Systemd and Systemctl – services, units and run levels

systemd has replaced the univ SysV (System V) and BSD init systems  in majority of the linux distributions. Centos 7 now has systemd and has changed the way services are handled. This is not a comprehensive tutorial but a simple introduction on how services are added, started, enabled, listed and removed using systemctl. Before we start discussing, here are some definitions

  • SysVInit – This is the Init system shipped with Unix Sytem V. In other words this is the old system that we all are so familiar with and that is being replaced with system d
  • run levels – SysVInit had the concept of run levels. There were 7 runlevels between 0 to 6 depending on the mode of operation. Most users are interested in Mode 2 (Multi User Mode) and 3 (Multi user with Networking).
  • Service – SysV had startup scripts in /etc/init.d/.  The “service” command was used to run a script in this directory.  For example, service mysqld start would call the mysqld script in the /etc/init.d directory.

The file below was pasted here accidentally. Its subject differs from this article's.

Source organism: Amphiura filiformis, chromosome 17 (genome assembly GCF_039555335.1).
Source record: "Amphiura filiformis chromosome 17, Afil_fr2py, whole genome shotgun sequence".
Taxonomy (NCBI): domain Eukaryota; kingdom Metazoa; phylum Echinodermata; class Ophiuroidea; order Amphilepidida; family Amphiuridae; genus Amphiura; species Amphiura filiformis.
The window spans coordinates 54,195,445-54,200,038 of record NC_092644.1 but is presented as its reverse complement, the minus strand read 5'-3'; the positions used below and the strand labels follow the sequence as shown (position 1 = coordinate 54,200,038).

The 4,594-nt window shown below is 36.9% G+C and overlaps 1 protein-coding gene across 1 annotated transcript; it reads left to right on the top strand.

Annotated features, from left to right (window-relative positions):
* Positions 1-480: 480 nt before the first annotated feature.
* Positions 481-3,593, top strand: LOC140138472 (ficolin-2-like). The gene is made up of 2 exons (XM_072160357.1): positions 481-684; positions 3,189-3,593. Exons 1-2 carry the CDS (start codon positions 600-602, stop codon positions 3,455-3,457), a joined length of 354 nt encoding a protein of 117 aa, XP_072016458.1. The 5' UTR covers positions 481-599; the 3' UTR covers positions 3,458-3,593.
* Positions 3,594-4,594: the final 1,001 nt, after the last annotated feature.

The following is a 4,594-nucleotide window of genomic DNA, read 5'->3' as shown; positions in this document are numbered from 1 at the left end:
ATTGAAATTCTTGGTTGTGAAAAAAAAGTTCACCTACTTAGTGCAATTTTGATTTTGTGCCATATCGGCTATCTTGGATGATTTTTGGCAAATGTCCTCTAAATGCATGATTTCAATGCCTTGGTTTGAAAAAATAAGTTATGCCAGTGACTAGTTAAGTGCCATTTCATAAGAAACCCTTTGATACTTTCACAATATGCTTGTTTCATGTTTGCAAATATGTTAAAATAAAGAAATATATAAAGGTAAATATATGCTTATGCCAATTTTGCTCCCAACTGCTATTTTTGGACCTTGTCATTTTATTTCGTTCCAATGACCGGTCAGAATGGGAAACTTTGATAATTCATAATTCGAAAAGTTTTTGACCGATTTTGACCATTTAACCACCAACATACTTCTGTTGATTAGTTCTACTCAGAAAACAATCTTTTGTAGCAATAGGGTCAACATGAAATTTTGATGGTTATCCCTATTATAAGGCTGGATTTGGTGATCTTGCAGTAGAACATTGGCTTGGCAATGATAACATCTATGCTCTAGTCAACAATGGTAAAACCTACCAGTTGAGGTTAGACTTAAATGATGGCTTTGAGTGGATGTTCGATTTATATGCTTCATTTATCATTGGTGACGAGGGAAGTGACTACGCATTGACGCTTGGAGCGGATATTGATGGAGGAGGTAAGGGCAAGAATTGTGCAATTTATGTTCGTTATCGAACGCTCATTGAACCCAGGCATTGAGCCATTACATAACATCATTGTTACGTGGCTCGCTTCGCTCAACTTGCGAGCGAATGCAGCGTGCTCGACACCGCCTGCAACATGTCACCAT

• chkconfig – This utility is used to add, modify or delete the run level information in the SysVInit system. For example to add a service to startup you would do
    chkconfig service_name on –level runlevels
  • systemd – This is the new init system that this post is about. It has the concepts of  dependent “units”. Each unit wraps up related startup objects.  When the system boots,  systemd activates the default unit called “default.target”. This generally points to graphical.target or multi-user.target.
  • systemctl – This is a tool to control and query systemd.  It can manage services.
 PublicProtectedDefaultPrivate
Same Classyesyesyesyes
Subclass Different Packageyesyesnono
Subclass Same Packageyesyesyesno
Any class same packageyesyesyesno
Any class different packageyesnonono